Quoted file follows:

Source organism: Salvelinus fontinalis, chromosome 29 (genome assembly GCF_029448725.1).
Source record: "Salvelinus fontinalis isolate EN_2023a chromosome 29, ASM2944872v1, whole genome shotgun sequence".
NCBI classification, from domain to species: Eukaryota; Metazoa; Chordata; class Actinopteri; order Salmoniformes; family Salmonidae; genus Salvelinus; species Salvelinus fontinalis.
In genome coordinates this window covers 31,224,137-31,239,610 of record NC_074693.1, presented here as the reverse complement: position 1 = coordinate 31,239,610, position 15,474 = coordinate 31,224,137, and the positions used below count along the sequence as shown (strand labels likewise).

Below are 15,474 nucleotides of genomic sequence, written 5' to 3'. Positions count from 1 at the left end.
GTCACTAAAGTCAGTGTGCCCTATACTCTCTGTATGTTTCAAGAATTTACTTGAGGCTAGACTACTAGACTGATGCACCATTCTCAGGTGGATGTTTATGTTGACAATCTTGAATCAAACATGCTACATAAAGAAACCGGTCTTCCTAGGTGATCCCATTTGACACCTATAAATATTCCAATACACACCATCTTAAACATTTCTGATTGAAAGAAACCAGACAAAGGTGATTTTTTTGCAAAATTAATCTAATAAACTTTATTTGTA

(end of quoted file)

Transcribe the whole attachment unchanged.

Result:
Source organism: Salvelinus fontinalis, chromosome 29 (genome assembly GCF_029448725.1).
Source record: "Salvelinus fontinalis isolate EN_2023a chromosome 29, ASM2944872v1, whole genome shotgun sequence".
NCBI classification, from domain to species: Eukaryota; Metazoa; Chordata; class Actinopteri; order Salmoniformes; family Salmonidae; genus Salvelinus; species Salvelinus fontinalis.
In genome coordinates this window covers 31,224,137-31,239,610 of record NC_074693.1, presented here as the reverse complement: position 1 = coordinate 31,239,610, position 15,474 = coordinate 31,224,137, and the positions used below count along the sequence as shown (strand labels likewise).

Below are 15,474 nucleotides of genomic sequence, written 5' to 3'. Positions count from 1 at the left end.
GTCACTAAAGTCAGTGTGCCCTATACTCTCTGTATGTTTCAAGAATTTACTTGAGGCTAGACTACTAGACTGATGCACCATTCTCAGGTGGATGTTTATGTTGACAATCTTGAATCAAACATGCTACATAAAGAAACCGGTCTTCCTAGGTGATCCCATTTGACACCTATAAATATTCCAATACACACCATCTTAAACATTTCTGATTGAAAGAAACCAGACAAAGGTGATTTTTTTGCAAAATTAATCTAATAAACTTTATTTGTA